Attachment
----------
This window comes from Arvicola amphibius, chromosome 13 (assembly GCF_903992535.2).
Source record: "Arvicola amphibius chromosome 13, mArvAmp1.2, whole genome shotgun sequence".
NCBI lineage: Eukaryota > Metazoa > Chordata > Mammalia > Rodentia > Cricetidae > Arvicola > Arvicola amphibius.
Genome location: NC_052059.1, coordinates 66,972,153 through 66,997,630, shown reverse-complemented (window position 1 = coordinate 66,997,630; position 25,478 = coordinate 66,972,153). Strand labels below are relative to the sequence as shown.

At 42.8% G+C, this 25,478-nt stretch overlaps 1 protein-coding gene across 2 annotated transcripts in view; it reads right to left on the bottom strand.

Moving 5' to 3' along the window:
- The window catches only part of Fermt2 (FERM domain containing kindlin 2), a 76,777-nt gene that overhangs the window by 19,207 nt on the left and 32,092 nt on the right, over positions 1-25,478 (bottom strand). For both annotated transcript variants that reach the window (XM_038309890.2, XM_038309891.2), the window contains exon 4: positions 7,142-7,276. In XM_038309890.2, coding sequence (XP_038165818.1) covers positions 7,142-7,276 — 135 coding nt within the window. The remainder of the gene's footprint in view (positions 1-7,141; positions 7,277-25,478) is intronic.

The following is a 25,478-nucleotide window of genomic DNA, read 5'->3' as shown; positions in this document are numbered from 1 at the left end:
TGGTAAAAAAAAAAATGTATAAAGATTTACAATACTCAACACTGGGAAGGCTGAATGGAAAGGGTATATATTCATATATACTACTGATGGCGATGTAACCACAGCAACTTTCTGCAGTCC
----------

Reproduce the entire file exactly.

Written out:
This window comes from Arvicola amphibius, chromosome 13 (assembly GCF_903992535.2).
Source record: "Arvicola amphibius chromosome 13, mArvAmp1.2, whole genome shotgun sequence".
NCBI lineage: Eukaryota > Metazoa > Chordata > Mammalia > Rodentia > Cricetidae > Arvicola > Arvicola amphibius.
Genome location: NC_052059.1, coordinates 66,972,153 through 66,997,630, shown reverse-complemented (window position 1 = coordinate 66,997,630; position 25,478 = coordinate 66,972,153). Strand labels below are relative to the sequence as shown.

At 42.8% G+C, this 25,478-nt stretch overlaps 1 protein-coding gene across 2 annotated transcripts in view; it reads right to left on the bottom strand.

Moving 5' to 3' along the window:
- The window catches only part of Fermt2 (FERM domain containing kindlin 2), a 76,777-nt gene that overhangs the window by 19,207 nt on the left and 32,092 nt on the right, over positions 1-25,478 (bottom strand). For both annotated transcript variants that reach the window (XM_038309890.2, XM_038309891.2), the window contains exon 4: positions 7,142-7,276. In XM_038309890.2, coding sequence (XP_038165818.1) covers positions 7,142-7,276 — 135 coding nt within the window. The remainder of the gene's footprint in view (positions 1-7,141; positions 7,277-25,478) is intronic.

The following is a 25,478-nucleotide window of genomic DNA, read 5'->3' as shown; positions in this document are numbered from 1 at the left end:
TGGTAAAAAAAAAAATGTATAAAGATTTACAATACTCAACACTGGGAAGGCTGAATGGAAAGGGTATATATTCATATATACTACTGATGGCGATGTAACCACAGCAACTTTCTGCAGTCC